The Importance of Organs in Treating Lameness and Performance Dysfunctions

Clearing Kidney and Psoas Muscles with Acupressure

The Illio-Psoas Muscle is a common contributor to hind end lameness, toe dragging, lead issues, pelvic and stifle problems. It is a main core muscle that we sit on while riding, and is key in lifting the hind leg forward and helps connect the horse into one cohesive dynamic unit. The psoas muscle originates along the side of all lumbar vertebrae, the last two ribs, merges with the illiacus muscle in the pelvis; and inserts on the inside (medial) upper (proximal) femur.

However, after working with thousands of horses, I have found that it’s rarely just an illio-psoas muscle issue, rather it’s a kidney problem!

If a skilled equine therapist only addresses the illio-psoas muscle, the condition will return, often with greater severity, because the underlying cause has not been addressed.

Organs are a primary cause of all lameness. They “trump” muscle, bone, and vertebra. In osteopathy, we call this “visceral somatic dominance” and it is a huge component to truly healing lameness in all animals including riders. Every organ has at least one muscle it will affect when in dysfunction.  I have never seen a hind end lameness which did not have some organ causation.

When a kidney goes, even slightly into imbalance, it will go into spasm. It then automatically causes the illio-psoas muscle to go into and stay in spasm– resulting in tension along the loin, pelvis and upper femur. Chronic kidney/illio-psoas imbalance can, and will lead to stifle/hock issues.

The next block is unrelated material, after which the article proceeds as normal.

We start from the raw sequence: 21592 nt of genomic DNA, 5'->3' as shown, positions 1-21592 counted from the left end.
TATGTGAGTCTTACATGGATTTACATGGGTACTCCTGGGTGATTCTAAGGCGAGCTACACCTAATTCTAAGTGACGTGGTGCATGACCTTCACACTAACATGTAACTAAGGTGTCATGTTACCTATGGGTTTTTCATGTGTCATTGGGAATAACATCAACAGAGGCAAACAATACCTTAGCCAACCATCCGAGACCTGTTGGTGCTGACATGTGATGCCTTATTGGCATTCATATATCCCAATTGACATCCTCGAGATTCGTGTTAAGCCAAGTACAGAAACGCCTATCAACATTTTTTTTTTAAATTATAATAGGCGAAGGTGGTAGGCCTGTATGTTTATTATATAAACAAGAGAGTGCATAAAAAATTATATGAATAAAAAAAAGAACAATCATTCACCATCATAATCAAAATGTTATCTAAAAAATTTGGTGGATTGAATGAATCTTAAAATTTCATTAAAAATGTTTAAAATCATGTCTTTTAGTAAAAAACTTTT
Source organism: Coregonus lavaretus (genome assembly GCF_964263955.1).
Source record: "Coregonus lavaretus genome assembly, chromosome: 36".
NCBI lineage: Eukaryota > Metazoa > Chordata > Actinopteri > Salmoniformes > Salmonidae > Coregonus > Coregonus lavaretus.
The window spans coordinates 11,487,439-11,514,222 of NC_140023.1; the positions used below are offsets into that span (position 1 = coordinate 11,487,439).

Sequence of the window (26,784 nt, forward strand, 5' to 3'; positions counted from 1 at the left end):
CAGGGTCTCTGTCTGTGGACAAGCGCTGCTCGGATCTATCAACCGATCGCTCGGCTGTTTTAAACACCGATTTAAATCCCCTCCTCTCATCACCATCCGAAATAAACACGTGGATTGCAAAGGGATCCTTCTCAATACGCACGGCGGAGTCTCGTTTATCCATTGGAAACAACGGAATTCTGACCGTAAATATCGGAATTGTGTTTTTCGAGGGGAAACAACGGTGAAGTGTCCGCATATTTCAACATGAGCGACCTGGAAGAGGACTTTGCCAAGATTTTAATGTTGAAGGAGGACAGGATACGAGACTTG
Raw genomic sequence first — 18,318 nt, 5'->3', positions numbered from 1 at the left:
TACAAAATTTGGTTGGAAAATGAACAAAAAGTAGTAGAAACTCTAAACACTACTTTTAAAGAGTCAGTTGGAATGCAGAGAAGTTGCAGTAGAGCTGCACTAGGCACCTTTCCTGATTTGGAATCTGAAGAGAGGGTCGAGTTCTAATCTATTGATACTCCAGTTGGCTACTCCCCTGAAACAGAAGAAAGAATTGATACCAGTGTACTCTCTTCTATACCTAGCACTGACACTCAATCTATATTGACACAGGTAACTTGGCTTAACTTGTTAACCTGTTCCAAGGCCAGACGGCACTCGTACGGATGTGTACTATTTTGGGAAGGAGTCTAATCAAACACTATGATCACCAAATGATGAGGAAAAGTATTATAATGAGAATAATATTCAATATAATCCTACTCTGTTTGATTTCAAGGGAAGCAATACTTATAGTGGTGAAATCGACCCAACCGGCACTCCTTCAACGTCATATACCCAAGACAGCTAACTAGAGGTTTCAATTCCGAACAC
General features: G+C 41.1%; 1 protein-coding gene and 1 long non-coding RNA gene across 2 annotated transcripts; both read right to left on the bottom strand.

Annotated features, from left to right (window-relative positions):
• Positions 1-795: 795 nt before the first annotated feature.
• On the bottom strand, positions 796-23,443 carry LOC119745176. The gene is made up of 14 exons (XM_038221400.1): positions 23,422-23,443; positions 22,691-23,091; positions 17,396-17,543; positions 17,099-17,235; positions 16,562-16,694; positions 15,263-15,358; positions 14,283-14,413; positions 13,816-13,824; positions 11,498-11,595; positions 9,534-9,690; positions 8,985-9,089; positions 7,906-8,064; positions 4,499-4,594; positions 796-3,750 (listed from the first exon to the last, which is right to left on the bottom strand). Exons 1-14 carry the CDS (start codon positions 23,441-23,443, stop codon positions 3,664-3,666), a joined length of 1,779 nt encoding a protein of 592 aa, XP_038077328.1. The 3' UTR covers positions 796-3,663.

If you apply deep vertical (dorsal-ventral) pressure 3 inches from the lumbar spine, a weak Psoas muscle will result in a spasm and weakened entire hind leg response. Even a small reactive weakness is positive for significant impulsion issues.

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By clearing kidney imbalance, the illio-psoas muscle instantly resets to normal in 95% of all cases. Acupressure is a great way to reset the kidney and thus the ilio-psoas muscle.

Standard Acupressure

You can do this easily by using Bladder 23 (the kidney association pt.) and Ki 3.  The kidney meridian is paired and runs on each side of the body. Work Bl23 and Ki3 on one side at a time.  Right kidney issues are much more common than left (rationale is fully covered elsewhere, and in IET course work), therefore you will see more right psoas muscle spasms, and left- lead issues owing to a weakened right loin core.


 Bl23 the Kidney Association Point


Put one hand on Bl23 the Kidney Association Point. It is located on the bladder meridian directly up from the curve of the ribs, and the other hand on Ki3 located in the hollow curvature of the medial hock. Ki3 is a potent source-point for kidney.


Use soft steady pressure with both hands.

Concentrate, set your intention on sending, allowing your energy to flow out of both hands simultaneously, into the horse.

Be aware of how the tissue feels, and how the horse is responding.